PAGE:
10. Though the focus of regulation on shadow banking activities emerged in the wake of their alleged role in the recent global crisis, shadow banking system is not a new development. Even in the late 1950s and early 1960s, concerns emanating from the growth of non-bank financial intermediaries had been highlighted [Thorn (1957); Hogan (1960)]. Thorn (1957) had advocated same degree of control over credit expansion by the NBFIs as that of the banks. Hogan (1960) found that from late 1930s to 1950s, while the role of banking system in Australia was declining, that of the financial intermediaries was rising and he called for controlling the liquidity of the non-banking sector.

11. The biggest challenge for the regulators is to gauge the magnitude of shadow banking as this landscape is continually evolving by arbitraging the gaps in the regulatory framework that otherwise seek to control them. Furthermore, unlike the banking sector, which have a very good statistical coverage, consistent database on shadow banking is not available given the heterogeneous nature of shadow banking entities, instruments and activities.

12. Some of the challenges posed by the shadow banks to the global economy and economies, in general, are as follows:

a. Financial Stability and Systemic Risk Concerns

13. Across various economies, regulatory arbitrage was used to create shadow banking entities. In many instances, banks themselves composed part of the shadow banking chain by floating a specialized subsidiary to carry out shadow banking activities. Banks also invested in financial products issued by other shadow banking entities. Since shadow bank entities have no access to central bank funding or safety nets like deposit insurance, they remain vulnerable to shocks. Given the huge size of shadow bank activities and their inter-linkages with other entities of the financial sector, any shock in the shadow banking segment can get amplified, giving rise to systemic risk concern. The capacity of shadow banks to precipitate systemic crisis was manifested in the recent global financial crisis.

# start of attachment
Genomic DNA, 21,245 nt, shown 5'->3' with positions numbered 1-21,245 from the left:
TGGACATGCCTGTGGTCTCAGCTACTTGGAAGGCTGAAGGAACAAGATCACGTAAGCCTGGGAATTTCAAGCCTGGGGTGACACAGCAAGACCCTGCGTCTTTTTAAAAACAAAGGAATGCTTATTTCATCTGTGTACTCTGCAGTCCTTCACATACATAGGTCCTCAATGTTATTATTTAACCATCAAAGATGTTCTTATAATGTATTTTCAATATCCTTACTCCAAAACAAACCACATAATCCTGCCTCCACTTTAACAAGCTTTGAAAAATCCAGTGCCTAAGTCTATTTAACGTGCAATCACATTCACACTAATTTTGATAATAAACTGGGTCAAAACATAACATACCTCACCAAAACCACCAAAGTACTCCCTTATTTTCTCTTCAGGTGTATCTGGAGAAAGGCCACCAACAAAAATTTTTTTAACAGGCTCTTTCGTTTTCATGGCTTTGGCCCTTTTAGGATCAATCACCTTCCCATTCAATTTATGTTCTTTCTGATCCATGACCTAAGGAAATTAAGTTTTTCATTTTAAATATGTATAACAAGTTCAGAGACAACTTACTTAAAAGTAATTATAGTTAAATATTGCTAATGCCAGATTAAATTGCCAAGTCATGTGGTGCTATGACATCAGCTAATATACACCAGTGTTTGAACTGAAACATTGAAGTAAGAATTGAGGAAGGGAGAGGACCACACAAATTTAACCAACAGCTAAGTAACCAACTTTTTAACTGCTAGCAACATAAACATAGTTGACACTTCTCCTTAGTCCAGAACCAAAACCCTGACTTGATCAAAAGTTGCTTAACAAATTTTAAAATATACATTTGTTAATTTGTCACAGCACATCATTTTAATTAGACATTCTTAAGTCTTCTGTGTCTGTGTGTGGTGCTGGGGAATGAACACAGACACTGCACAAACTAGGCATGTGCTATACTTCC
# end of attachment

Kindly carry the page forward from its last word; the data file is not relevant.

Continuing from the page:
b. Regulatory arbitrage spread across geographical jurisdictions

14. Different legal and regulatory frameworks across geographical jurisdictions also pose a significant handicap in curbing the shadow banking activities, which are spread across borders. For instance, high taxation in some jurisdictions sometimes generates tax avoidance strategies by financial firms. Tax haven countries with their eye on attracting foreign capital and creation of jobs in their economies keep their tax rates low. Firms in high taxation countries restructure their financial activity by shifting some high tax activities to low tax countries. This, at times, generates large and significant hot money flows, which itself, is a source of instability for both set of countries from where it outflows to where it flows in. This, at times, has an adverse effect on financial stability, especially at a time when the whole global economy is far more integrated than ever.

c. Challenges in the conduct of Monetary Policy

15. Opaqueness of its structure, size, operations and inter-linkages of shadow banks with commercial banks and other arms of the financial sector might distort the information content of monetary policy indicators and thereby undermine the conduct of monetary policy. For instance, a Central Bank might lose control over the credit aggregate (as these entities broadly remain outside the regulatory purview), which might weaken the monetary policy transmission through credit channel. This concern was highlighted even in the 1950s. Thorn (1957) advocated some form of control over credit abilities of the non-bank financial intermediaries for the successful implementation of monetary policy as these entities remain immune to direct central bank control. Hogan (1960) had also advocated controlling the liquidity of the non-banking sector through a flexible interest rate policy that could influence the behavior of the NBFIs in Australia.